Review: In “20th Century Women” Annette Bening (Without Make Up) Is Wise, Winning and True
You know, I loved Mike Mills’ 2005 debut, “Thumbsucker.” It’s a must- rent if you haven’t seen it. Then a couple of years ago he directed Christopher Plummer to an Oscar for Best Supporting Actor in “Beginners.”
Now Mills brings us his original screenplay, directing “20th Century Women” and most definitely bringing Annette Bening to the top 5 performances by women this year. She may finally get her Oscar after waiting and being snubbed in “Being Julia,” “American Beauty,” “The American President,” and “The Grifters.” At least.
Bening plays Dorothea, raised in the Depression and now raising a teenage boy in 1979 Santa Barbara as single mother. Mills has created a unique character for Bening, who plays the part without makeup or even a hair comb. Dorothea is a 55 year old woman (about Bening’s age) wrestling with monumental social changes as her son comes of age. Sensing her deficiencies, she appoints two deputies– Greta Gerwig’s Abbie and Elle Fanning’s Julie– to help her. They are then three women in different orbits, all bringing Jamie (Lucas Jade Zumann) into some kind of manhood.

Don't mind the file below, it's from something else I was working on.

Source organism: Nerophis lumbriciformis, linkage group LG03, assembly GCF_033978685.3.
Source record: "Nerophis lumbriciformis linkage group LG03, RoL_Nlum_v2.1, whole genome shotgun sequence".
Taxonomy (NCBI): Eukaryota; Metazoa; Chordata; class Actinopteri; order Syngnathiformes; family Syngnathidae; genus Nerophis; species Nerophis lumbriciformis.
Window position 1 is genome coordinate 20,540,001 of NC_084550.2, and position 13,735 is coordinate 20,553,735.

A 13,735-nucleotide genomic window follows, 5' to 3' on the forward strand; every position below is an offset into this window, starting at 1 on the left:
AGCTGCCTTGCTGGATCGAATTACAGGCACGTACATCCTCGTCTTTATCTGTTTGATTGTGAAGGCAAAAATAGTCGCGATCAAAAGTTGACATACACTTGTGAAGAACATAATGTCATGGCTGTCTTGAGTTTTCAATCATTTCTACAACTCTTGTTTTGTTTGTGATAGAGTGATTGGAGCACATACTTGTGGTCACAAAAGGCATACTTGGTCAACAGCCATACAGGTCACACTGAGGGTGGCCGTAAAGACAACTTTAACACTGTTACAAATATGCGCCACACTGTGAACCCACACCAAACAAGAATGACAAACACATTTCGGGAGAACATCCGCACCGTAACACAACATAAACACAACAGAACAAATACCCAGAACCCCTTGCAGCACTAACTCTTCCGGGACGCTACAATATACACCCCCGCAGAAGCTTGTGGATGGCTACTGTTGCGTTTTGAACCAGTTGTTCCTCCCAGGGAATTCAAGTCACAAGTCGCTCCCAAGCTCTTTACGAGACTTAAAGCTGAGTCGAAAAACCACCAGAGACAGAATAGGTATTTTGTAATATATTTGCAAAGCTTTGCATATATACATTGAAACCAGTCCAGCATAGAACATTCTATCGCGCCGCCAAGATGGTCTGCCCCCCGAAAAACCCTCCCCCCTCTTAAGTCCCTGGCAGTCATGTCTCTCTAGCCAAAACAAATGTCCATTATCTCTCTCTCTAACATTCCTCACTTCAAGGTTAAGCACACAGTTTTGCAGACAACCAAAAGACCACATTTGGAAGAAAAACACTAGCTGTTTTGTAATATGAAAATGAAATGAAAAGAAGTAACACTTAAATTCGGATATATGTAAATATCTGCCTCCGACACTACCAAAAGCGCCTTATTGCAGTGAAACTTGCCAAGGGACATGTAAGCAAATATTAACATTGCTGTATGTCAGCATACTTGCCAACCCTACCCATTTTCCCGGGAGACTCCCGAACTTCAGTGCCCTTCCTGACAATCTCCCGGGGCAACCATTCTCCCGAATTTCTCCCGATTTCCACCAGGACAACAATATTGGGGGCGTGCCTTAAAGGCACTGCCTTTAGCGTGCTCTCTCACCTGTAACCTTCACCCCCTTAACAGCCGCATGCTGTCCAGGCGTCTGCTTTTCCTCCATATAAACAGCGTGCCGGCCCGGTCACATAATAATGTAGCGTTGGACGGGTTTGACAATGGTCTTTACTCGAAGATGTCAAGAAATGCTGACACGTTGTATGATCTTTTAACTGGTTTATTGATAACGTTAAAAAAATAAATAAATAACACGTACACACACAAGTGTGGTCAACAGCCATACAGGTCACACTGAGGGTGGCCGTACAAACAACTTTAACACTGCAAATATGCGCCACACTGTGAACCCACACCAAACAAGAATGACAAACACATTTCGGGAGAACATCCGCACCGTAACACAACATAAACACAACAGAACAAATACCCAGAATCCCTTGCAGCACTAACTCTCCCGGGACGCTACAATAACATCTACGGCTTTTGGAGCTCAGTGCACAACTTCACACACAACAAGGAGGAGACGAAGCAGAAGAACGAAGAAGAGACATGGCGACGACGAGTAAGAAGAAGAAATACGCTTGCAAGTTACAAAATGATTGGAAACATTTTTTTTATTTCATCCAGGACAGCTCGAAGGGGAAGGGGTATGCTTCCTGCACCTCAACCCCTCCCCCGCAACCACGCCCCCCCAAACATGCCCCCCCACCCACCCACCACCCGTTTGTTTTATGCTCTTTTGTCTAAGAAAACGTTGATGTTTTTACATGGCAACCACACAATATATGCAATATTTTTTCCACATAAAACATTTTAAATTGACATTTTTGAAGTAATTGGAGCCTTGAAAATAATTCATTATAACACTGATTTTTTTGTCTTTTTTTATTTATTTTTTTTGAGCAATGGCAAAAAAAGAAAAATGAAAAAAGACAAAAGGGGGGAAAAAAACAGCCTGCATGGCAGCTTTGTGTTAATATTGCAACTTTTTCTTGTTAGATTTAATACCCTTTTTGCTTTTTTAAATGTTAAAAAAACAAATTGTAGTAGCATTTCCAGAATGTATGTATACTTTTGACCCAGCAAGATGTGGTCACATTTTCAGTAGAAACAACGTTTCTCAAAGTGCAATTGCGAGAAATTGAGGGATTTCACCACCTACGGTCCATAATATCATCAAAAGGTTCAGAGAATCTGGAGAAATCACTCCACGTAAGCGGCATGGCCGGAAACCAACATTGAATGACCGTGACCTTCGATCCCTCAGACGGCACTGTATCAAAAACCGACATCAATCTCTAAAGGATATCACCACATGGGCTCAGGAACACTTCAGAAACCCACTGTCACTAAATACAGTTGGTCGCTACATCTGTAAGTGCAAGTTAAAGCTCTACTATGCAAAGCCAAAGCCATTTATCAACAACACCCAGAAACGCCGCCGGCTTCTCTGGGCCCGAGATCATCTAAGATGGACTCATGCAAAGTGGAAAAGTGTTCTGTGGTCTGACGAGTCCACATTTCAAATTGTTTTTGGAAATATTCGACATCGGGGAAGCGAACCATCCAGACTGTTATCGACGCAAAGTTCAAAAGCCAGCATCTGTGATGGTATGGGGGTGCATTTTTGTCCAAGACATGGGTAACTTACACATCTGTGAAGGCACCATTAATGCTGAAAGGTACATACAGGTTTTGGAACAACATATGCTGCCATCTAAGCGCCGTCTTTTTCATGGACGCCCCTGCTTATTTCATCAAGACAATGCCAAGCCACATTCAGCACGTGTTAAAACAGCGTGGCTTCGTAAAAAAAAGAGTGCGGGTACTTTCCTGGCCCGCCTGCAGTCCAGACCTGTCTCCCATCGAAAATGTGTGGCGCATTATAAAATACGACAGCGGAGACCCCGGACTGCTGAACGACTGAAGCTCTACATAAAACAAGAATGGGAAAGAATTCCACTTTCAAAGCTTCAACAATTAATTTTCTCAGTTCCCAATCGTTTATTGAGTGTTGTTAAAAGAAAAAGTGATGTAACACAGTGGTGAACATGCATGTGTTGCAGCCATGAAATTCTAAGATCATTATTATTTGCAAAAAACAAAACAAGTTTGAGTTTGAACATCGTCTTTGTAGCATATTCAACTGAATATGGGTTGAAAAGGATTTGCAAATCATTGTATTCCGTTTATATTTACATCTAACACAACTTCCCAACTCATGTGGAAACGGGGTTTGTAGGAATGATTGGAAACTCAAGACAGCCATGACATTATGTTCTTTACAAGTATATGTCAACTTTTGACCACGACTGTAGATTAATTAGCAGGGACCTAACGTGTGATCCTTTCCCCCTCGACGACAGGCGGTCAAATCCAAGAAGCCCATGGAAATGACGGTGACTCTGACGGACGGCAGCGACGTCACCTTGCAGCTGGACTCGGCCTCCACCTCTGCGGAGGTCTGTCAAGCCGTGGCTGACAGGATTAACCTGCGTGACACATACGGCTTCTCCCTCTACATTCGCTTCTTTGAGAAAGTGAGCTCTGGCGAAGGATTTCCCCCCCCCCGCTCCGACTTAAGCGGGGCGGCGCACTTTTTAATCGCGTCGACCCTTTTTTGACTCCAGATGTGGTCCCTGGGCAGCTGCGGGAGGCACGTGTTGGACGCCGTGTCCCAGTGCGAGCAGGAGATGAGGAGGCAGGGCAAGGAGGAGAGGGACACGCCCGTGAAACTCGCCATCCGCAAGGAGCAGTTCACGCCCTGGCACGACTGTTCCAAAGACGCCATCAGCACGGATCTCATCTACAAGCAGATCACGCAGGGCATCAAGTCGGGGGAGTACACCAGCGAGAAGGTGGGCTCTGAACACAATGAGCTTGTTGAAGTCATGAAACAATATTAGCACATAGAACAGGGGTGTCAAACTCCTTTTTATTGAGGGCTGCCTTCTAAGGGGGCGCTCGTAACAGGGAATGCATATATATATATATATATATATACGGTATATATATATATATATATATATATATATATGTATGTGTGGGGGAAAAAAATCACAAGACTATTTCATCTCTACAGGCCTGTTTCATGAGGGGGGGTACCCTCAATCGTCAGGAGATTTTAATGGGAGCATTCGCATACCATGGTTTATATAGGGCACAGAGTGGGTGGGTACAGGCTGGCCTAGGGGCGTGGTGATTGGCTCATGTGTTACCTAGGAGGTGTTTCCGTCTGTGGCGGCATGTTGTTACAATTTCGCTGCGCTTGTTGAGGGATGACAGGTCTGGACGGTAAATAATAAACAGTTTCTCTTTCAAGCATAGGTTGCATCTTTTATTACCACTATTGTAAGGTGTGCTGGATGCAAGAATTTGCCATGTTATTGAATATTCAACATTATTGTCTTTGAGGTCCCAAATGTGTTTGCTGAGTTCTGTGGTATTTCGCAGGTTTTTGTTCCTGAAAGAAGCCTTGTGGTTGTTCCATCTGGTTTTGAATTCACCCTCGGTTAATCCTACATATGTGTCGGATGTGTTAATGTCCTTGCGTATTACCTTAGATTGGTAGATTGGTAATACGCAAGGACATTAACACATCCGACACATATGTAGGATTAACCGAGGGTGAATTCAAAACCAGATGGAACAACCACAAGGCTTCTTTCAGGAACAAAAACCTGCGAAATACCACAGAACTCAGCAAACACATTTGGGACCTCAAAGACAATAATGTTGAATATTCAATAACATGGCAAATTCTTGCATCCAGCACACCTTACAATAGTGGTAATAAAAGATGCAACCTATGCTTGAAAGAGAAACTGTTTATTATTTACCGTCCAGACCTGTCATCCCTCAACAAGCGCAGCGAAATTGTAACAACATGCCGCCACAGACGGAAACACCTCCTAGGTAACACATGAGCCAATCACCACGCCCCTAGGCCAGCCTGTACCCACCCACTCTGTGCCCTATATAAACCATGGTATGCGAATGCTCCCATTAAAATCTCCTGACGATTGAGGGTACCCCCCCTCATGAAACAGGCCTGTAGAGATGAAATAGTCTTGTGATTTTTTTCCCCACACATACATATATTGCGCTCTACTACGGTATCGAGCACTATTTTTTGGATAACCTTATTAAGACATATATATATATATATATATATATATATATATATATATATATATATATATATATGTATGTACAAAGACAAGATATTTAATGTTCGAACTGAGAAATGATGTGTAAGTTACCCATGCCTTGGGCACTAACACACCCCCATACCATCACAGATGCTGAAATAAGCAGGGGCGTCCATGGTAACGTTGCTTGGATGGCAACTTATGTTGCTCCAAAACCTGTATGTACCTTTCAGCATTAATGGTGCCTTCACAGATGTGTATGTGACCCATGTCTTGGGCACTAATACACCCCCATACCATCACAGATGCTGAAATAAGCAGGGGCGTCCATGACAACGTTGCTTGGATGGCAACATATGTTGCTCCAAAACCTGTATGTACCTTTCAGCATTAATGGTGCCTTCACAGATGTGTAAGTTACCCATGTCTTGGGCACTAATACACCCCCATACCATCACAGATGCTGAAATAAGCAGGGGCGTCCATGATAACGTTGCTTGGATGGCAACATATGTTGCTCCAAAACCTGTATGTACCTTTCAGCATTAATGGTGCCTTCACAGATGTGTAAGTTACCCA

“20th Century Women” joins “Manchester by the Sea” as another completely original, outstanding story not adapted from anything. Like Kenny Lonergan, Mills is a real writer, with a terrific ear. He’s empathetic and just melancholy enough to pull off a beautiful ensemble piece that should earn him a Best Picture nomination and many other citations for excellence. The humor is sly and there are plenty of organic laughs. Mills is exploring a lot of things in retrospect here, especially the women’s movement. A lot of things that seemed like New Age in 1979 are taken for granted now.
All the actors, including Billy Crudup as a kind of lost post-hippie who lives in Dorothea’s rambling house, shine. They’re aided by voice over narration detailing backstories of each character as if they were part of a novel. This works wonders because the most layered information about each character, the better.
But in the end, it’s Bening’s movie. Her Dorothea wise, winning and funny. Women should flock to this film, single mothers especially. “20th Century Women” rings true on every level.